Moonlight Mistress is from Harlequin Spice. In this scene, three soldiers are causing a distraction at one site while a more secret operation happens at another. Note there’s been a change to this excerpt to protect a plot detail.
It would have been better to have grenades thrown from all directions, but it hadn’t been practical with only the three of them. Meyer had insisted that one of them be armed with a more accurate and long-range weapon, much as the infantry were protected by artillery. Of them all, he was the best shot with a rifle, though he wasn’t as good as Southey or anywhere near as good as Mason, back at the regiment. Hailey reminded himself that accuracy like Mason’s or even Southey’s wasn’t required here. All Meyer had to do was plug someone until he couldn’t attack any more. Even the worst shot in the regiment could usually manage that.
Meyer interrupted his thoughts. “Be careful. Both of you.”
Daglish said, “I for one don’t intend to be killed. Hailey, you ready?”
“Yes,” he said.
After that it was the usual sort of running and dodging and flinging oneself into cover, except the sniper gear was uncomfortable and one had to do everything more carefully because of the grenades; and normally, Hailey wouldn’t be given grenades, even jam tins, because his job was to carry messages. In front of Meyer, he’d pretended he didn’t mind, but in truth the grenades made his nervous enough that his palms were sweating inside his gloves.
Daglish had taken platoons out on raids, so he knew what he was about. When they reached the stand of trees that was their midpoint, he settled in among the leaf litter and silently began to lay out his grenades in an arc around his feet. Hailey did the same, then slipped the lit pipe from its loop on his webbing. He could still see a red-orange glow within the pipe’s bowl. He stirred up the embers just a bit with a stick and murmured, “Ready.”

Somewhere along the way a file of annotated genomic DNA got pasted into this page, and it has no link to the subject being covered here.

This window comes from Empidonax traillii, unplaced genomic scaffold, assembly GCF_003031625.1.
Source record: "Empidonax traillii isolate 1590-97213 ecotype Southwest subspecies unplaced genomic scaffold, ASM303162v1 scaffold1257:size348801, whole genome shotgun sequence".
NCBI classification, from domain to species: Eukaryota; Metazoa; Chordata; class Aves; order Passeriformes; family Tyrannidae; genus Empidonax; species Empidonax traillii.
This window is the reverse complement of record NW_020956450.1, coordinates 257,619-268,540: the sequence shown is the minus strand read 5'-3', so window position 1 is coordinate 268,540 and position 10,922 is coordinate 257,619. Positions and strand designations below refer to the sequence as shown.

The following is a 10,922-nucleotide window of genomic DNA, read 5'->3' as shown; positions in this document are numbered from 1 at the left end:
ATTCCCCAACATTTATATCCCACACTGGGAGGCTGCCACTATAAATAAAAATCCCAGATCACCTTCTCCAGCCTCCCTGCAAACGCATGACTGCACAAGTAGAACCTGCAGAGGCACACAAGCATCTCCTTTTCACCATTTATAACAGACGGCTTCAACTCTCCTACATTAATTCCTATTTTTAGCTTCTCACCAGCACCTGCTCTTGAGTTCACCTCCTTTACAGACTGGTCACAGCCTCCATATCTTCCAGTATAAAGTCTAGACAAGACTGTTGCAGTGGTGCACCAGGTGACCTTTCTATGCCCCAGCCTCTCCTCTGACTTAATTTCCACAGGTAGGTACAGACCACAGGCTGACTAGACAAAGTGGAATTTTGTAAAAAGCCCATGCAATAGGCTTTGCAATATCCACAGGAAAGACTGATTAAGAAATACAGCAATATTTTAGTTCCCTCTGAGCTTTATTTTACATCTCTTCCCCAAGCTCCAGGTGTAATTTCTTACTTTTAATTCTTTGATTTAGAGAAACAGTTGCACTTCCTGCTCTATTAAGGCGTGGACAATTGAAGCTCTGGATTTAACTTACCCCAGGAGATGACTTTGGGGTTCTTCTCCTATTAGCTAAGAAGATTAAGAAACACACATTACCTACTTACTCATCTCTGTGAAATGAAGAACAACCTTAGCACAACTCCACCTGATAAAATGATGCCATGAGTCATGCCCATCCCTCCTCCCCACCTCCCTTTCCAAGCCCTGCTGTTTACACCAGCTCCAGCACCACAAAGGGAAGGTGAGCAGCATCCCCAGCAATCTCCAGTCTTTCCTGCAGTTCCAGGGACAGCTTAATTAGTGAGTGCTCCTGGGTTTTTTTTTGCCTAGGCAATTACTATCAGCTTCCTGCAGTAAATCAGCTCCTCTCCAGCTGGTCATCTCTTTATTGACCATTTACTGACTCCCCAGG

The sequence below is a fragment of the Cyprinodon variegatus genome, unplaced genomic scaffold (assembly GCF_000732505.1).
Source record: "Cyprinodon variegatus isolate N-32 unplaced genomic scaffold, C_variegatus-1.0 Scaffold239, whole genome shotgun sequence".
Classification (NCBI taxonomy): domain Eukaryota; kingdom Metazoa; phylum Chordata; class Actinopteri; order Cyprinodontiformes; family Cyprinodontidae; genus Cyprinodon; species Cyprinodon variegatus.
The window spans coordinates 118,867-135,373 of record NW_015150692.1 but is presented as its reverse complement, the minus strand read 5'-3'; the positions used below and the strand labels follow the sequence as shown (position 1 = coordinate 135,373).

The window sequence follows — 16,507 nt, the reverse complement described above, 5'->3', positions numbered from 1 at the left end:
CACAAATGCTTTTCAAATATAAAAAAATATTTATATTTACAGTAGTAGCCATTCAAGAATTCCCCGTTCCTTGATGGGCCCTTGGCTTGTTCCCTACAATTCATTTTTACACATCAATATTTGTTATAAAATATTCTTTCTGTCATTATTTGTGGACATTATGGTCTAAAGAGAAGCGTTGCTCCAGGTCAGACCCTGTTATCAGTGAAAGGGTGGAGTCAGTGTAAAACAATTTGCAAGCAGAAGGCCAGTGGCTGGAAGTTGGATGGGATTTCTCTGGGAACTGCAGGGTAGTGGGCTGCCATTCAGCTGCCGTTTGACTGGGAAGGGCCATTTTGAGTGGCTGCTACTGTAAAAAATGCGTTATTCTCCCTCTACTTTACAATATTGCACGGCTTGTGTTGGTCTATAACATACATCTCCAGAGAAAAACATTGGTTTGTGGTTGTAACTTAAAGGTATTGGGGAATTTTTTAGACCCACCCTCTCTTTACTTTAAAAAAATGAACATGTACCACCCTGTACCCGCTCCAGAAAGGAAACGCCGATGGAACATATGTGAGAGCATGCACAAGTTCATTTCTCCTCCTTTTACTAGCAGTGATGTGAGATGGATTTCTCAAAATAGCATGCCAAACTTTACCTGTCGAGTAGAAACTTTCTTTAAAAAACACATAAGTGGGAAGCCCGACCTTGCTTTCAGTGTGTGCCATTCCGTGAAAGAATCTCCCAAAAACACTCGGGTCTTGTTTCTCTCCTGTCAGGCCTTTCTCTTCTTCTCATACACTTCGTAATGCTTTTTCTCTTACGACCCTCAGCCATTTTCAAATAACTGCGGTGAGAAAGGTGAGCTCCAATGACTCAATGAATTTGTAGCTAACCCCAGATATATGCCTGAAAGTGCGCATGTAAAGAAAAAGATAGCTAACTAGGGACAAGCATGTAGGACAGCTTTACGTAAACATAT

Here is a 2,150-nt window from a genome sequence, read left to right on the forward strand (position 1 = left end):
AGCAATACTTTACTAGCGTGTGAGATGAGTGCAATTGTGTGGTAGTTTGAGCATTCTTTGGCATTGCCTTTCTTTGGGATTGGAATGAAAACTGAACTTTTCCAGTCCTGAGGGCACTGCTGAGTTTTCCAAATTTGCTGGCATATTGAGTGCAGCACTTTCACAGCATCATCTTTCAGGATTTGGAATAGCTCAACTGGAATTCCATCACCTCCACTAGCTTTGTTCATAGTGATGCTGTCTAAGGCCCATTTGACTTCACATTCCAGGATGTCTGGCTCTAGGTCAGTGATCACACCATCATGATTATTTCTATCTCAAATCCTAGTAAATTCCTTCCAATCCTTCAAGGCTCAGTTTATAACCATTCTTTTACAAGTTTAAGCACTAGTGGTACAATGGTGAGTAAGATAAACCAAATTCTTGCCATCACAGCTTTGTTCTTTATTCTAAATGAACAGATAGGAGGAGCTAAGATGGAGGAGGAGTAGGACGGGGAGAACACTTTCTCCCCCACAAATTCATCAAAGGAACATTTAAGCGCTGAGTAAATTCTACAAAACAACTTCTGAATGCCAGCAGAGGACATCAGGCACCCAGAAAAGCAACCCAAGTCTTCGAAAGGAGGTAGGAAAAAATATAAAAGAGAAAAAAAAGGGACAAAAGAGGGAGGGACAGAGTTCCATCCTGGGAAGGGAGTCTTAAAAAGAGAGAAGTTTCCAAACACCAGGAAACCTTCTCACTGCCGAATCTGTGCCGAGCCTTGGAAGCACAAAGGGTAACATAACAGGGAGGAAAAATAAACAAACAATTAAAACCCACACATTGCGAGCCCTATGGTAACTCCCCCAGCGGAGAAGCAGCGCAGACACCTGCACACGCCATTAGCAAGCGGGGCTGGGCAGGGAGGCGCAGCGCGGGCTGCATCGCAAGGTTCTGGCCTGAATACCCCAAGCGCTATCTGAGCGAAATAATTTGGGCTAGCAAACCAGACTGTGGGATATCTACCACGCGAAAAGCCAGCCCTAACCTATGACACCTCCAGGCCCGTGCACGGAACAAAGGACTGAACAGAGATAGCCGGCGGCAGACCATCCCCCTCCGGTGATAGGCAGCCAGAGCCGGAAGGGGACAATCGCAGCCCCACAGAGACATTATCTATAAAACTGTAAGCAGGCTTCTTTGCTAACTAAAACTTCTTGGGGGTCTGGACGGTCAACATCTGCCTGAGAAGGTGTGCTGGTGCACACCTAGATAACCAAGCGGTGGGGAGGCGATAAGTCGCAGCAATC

Daglish rose slowly, stretching his arm and rotating it to make sure his sleeves–uniform beneath, sniper tunic above–wouldn’t catch and land a grenade on top of them. He scooped up a tin in each gloved hand and held them out to Hailey, who held the pipe bowl to the fuses until they caught. Together, they counted, then Daglish threw, strong clean arcs that nearly made Hailey whistle in admiration.
Daglish had easily cleared the tall fence. Hailey counted another second, then two explosions ripped the air, one after the other. Sound rushed in, and he realized he hadn’t been breathing, but he was already lighting the next grenade, holding the fuse steady in the bowl of the pipe until sparks crackled, slowly eating their way up the fuse, towards the tight-packed gun cotton. The explosion would fling free the nails and other bits of metal rubbish they’d packed into the tin. The sharp odor of gunpowder singed his nostrils, or was it smoke from the laboratory compound? He held the grenade up to Daglish without looking at him, shook burning ash off his leather glove, then began to light the next fuse.
Daglish had thrown perhaps half the grenades before Hailey heard the gate rattle open and rifle shots popping. “Run?” he asked. He risked a glance; three guards had ventured out, staying close to the fence.
“Two more,” Daglish said, heaving the grenade he held. It landed on a roof, and the resulting explosion resulted in a tower of flame as dry wood caught fire. He hissed with satisfaction as the flame leapt to another roof, which caught fire with a roar.
c. Victoria Janssen 2009
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